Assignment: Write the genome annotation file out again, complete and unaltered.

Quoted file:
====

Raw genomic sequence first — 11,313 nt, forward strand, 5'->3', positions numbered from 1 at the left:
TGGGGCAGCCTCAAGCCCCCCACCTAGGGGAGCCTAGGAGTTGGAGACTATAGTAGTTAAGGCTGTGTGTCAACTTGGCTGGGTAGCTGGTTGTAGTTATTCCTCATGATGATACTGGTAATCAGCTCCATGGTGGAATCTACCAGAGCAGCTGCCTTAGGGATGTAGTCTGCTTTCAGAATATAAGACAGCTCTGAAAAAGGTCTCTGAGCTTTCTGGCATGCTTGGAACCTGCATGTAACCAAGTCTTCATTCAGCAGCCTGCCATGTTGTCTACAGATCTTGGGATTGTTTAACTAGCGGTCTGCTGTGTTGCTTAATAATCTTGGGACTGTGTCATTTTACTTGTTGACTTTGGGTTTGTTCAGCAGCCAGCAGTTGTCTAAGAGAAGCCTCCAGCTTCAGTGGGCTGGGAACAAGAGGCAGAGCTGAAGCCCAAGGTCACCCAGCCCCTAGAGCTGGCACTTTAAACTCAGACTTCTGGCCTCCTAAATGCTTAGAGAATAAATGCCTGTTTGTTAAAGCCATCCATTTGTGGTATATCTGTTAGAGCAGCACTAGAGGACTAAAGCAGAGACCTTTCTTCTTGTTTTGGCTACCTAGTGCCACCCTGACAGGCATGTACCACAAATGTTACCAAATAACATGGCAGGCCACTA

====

Raw genomic sequence first — 11,313 nt, forward strand, 5'->3', positions numbered from 1 at the left:
TGGGGCAGCCTCAAGCCCCCCACCTAGGGGAGCCTAGGAGTTGGAGACTATAGTAGTTAAGGCTGTGTGTCAACTTGGCTGGGTAGCTGGTTGTAGTTATTCCTCATGATGATACTGGTAATCAGCTCCATGGTGGAATCTACCAGAGCAGCTGCCTTAGGGATGTAGTCTGCTTTCAGAATATAAGACAGCTCTGAAAAAGGTCTCTGAGCTTTCTGGCATGCTTGGAACCTGCATGTAACCAAGTCTTCATTCAGCAGCCTGCCATGTTGTCTACAGATCTTGGGATTGTTTAACTAGCGGTCTGCTGTGTTGCTTAATAATCTTGGGACTGTGTCATTTTACTTGTTGACTTTGGGTTTGTTCAGCAGCCAGCAGTTGTCTAAGAGAAGCCTCCAGCTTCAGTGGGCTGGGAACAAGAGGCAGAGCTGAAGCCCAAGGTCACCCAGCCCCTAGAGCTGGCACTTTAAACTCAGACTTCTGGCCTCCTAAATGCTTAGAGAATAAATGCCTGTTTGTTAAAGCCATCCATTTGTGGTATATCTGTTAGAGCAGCACTAGAGGACTAAAGCAGAGACCTTTCTTCTTGTTTTGGCTACCTAGTGCCACCCTGACAGGCATGTACCACAAATGTTACCAAATAACATGGCAGGCCACTA